Given the current political climate, accountability may seem like a thing of the past. But the truth is, breaking the law has consequences. After a long and opaque process, the saga of Craig Thiessen, a rancher from Kansas who was grazing cattle on the Gila National Forest and intentionally killed a juvenile endangered Mexican gray wolf (“Advocates want rancher’s forest permit pulled,” June 24), came to the only just conclusion: In late November, the U.S. Forest Service revoked his public lands grazing permit.

After capturing Mia Tuk (the name given to the pup by an Albuquerque grade-schooler) in a cruel, archaic trap, Thiessen noted the wolf’s radio collar, but instead of calling the proper authorities, he beat the pup to death with a shovel. Such violent behavior and brazen disregard for the law does not belong anywhere, but especially not on our public lands. If someone knowingly kills an endangered species, intentionally sets fire to public lands or takes over a wildlife refuge, he should be treated like the criminal he is. He should not be made a hero or pardoned. In this case, the Forest Service got it right and the broader public — which overwhelmingly supports endangered species recovery and protected public lands — had its day.

When we don’t uphold the law, bad actors feel emboldened. We’ve seen instances where public lands ranchers receive leeway and leniency only to escalate tensions and carry out illegal and sometimes violent acts. Examples include the Nevada Bundy family taking over an Oregon wildlife refuge and Phil Lyman’s illegal off-road vehicle ride up the Paria River in Utah. Some ranchers treated Thiessen’s initial $2,300 fine as a joke.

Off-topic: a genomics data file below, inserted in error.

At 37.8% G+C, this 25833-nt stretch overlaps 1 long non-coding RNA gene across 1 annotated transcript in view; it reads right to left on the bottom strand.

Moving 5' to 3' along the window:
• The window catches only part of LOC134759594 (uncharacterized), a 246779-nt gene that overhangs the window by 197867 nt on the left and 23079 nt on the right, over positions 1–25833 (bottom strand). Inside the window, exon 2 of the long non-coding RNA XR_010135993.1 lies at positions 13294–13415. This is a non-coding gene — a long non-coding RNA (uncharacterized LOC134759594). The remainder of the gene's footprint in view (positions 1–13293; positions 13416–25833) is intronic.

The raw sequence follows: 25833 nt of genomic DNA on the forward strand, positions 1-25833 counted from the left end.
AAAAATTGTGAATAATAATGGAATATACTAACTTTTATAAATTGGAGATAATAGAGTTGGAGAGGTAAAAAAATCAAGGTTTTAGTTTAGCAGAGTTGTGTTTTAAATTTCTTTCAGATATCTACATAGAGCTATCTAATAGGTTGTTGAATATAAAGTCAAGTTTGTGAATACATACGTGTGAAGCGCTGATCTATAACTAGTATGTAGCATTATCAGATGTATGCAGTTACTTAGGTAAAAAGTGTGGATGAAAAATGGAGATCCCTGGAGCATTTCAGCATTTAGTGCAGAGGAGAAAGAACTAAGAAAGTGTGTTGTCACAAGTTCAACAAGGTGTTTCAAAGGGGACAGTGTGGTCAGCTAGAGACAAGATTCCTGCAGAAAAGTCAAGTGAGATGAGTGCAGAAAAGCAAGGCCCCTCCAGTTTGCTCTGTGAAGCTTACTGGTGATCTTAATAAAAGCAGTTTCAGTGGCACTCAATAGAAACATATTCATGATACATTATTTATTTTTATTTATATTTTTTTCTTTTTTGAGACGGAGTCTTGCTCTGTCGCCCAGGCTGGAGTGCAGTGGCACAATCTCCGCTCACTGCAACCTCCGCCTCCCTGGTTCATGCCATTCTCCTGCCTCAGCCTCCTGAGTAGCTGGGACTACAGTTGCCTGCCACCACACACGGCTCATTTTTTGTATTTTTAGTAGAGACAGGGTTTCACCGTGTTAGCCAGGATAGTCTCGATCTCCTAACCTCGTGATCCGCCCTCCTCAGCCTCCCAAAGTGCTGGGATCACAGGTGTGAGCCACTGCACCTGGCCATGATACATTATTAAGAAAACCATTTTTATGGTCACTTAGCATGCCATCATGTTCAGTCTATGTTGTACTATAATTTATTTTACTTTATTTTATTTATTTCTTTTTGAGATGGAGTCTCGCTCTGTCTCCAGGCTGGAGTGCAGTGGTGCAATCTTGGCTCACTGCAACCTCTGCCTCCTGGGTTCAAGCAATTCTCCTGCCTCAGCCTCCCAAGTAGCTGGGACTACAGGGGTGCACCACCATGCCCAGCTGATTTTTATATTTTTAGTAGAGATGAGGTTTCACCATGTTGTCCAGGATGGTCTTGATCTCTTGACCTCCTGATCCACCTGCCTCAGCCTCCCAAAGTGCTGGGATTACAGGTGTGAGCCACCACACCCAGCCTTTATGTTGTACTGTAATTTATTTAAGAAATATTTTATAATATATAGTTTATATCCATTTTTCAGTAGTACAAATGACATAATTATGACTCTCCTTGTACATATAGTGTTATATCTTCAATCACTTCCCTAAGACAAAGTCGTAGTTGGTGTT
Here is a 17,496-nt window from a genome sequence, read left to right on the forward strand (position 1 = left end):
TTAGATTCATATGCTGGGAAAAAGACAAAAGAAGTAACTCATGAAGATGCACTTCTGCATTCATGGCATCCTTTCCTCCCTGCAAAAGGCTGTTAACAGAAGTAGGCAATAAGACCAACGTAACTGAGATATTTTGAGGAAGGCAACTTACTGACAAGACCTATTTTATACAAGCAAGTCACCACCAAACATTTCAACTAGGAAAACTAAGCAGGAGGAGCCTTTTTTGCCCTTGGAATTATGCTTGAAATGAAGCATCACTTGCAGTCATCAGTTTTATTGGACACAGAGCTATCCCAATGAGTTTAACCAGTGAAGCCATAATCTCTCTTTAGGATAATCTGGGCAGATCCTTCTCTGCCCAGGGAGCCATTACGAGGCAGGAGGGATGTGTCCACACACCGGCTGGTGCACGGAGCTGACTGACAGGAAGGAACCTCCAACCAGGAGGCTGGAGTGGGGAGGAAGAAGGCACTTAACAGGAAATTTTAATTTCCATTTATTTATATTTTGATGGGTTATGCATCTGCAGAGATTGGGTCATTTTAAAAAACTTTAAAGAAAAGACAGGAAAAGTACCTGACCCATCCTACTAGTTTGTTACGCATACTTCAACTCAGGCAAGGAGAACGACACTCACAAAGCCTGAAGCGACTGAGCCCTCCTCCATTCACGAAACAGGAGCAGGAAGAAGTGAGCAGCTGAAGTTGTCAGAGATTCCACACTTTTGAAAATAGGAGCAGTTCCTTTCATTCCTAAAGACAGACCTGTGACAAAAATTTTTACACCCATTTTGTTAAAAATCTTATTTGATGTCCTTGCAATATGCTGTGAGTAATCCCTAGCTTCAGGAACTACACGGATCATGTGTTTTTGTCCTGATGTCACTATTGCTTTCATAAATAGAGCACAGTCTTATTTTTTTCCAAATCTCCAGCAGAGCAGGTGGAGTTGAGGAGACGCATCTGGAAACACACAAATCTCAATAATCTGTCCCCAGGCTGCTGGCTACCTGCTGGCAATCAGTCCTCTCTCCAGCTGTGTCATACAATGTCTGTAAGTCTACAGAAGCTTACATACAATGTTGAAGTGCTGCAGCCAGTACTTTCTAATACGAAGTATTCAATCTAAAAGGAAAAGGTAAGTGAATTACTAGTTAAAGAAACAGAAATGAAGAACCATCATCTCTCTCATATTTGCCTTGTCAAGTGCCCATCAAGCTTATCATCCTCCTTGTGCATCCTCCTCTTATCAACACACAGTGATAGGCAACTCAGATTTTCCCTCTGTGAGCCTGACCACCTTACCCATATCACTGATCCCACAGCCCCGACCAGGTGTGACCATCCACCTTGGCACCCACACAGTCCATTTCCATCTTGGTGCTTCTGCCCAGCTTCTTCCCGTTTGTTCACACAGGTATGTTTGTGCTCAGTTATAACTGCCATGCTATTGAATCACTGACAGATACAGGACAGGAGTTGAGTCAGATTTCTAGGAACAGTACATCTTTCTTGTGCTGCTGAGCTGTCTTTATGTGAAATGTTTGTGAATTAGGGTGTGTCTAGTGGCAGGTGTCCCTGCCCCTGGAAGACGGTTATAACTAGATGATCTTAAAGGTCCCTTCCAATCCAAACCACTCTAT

But the Forest Service demonstrated that this is no laughing matter. The Mexican wolf population has essentially flatlined at roughly 100 wild wolves in the U.S. Political threats crop up on a regular basis (see Congress’ latest attempts to delist wolves through legislation), and a limited gene pool leaves lobos in the wild susceptible to extinction. Officially, the federal government is trying to recover Mexican wolves. Although it does not undo the tragedy, revoking the rogue rancher’s permit sends the right signal to the public.

Grazing on public lands is a privilege, not a right, and those who violate laws and regulations designed to protect people and our environment forfeit that privilege. Mia Tuk had a right to exist. Thiessen’s implicit belief that his privilege was more important than public interest, an endangered species and ecosystem resilience is egregiously immoral and utterly disastrous. The view that short-term profit, so-called production and extraction trump biodiversity, resilience and sustainability is untenable. If that is the modus operandi, our world will cease to exist in a way that is recognizable.

For ranchers whose grazing operations on public lands are no longer viable, an alternative exists in voluntary grazing permit retirement legislation. Voluntary permit retirement leverages private capital to compensate ranchers at market rate for waiving their permit back to U.S. Forest Service, at which point it is closed to livestock grazing. Federal legislation would make this quick and easy, and it is an essential tool to put on the table for both livestock growers and wolves.

By doing the right thing, even if it was difficult, the Forest Service sent a clear message. Wolves belong. Ranchers who act in ways that demonstrate entitlement and hostility toward the natural world, do not. We need our elected officials and public agencies to stand up for what’s right — coexistence, native wildlife and protected public lands.

Christopher Smith is a New Mexico native and the Southern Rockies Wildlife Advocate for WildEarth Guardians.